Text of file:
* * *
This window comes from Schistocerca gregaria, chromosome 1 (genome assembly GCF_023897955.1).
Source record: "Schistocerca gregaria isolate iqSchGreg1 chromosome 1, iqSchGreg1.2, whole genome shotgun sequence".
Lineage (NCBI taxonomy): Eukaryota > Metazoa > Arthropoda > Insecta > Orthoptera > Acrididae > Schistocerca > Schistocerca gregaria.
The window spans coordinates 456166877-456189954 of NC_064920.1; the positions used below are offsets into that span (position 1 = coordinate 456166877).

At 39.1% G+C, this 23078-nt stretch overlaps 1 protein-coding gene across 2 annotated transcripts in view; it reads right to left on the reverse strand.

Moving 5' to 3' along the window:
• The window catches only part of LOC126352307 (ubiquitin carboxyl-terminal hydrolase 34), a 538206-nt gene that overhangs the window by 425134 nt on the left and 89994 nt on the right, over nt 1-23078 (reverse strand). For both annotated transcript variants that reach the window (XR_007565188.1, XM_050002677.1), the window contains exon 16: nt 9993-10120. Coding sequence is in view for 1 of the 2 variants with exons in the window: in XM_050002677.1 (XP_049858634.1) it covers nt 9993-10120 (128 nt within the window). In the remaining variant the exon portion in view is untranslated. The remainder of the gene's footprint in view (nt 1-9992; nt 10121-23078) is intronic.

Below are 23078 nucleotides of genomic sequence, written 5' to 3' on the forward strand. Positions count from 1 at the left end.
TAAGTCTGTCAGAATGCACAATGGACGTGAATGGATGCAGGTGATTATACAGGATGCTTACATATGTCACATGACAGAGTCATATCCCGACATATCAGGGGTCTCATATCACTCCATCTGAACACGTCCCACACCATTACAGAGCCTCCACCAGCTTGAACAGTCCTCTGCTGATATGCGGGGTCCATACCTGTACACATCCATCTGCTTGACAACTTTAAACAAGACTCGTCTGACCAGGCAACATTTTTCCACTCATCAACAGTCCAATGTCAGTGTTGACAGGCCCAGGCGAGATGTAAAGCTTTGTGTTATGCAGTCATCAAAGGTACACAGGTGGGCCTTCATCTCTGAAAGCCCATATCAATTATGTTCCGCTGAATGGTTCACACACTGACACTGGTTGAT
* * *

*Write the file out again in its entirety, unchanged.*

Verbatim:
This window comes from Schistocerca gregaria, chromosome 1 (genome assembly GCF_023897955.1).
Source record: "Schistocerca gregaria isolate iqSchGreg1 chromosome 1, iqSchGreg1.2, whole genome shotgun sequence".
Lineage (NCBI taxonomy): Eukaryota > Metazoa > Arthropoda > Insecta > Orthoptera > Acrididae > Schistocerca > Schistocerca gregaria.
The window spans coordinates 456166877-456189954 of NC_064920.1; the positions used below are offsets into that span (position 1 = coordinate 456166877).

At 39.1% G+C, this 23078-nt stretch overlaps 1 protein-coding gene across 2 annotated transcripts in view; it reads right to left on the reverse strand.

Moving 5' to 3' along the window:
• The window catches only part of LOC126352307 (ubiquitin carboxyl-terminal hydrolase 34), a 538206-nt gene that overhangs the window by 425134 nt on the left and 89994 nt on the right, over nt 1-23078 (reverse strand). For both annotated transcript variants that reach the window (XR_007565188.1, XM_050002677.1), the window contains exon 16: nt 9993-10120. Coding sequence is in view for 1 of the 2 variants with exons in the window: in XM_050002677.1 (XP_049858634.1) it covers nt 9993-10120 (128 nt within the window). In the remaining variant the exon portion in view is untranslated. The remainder of the gene's footprint in view (nt 1-9992; nt 10121-23078) is intronic.

Below are 23078 nucleotides of genomic sequence, written 5' to 3' on the forward strand. Positions count from 1 at the left end.
TAAGTCTGTCAGAATGCACAATGGACGTGAATGGATGCAGGTGATTATACAGGATGCTTACATATGTCACATGACAGAGTCATATCCCGACATATCAGGGGTCTCATATCACTCCATCTGAACACGTCCCACACCATTACAGAGCCTCCACCAGCTTGAACAGTCCTCTGCTGATATGCGGGGTCCATACCTGTACACATCCATCTGCTTGACAACTTTAAACAAGACTCGTCTGACCAGGCAACATTTTTCCACTCATCAACAGTCCAATGTCAGTGTTGACAGGCCCAGGCGAGATGTAAAGCTTTGTGTTATGCAGTCATCAAAGGTACACAGGTGGGCCTTCATCTCTGAAAGCCCATATCAATTATGTTCCGCTGAATGGTTCACACACTGACACTGGTTGAT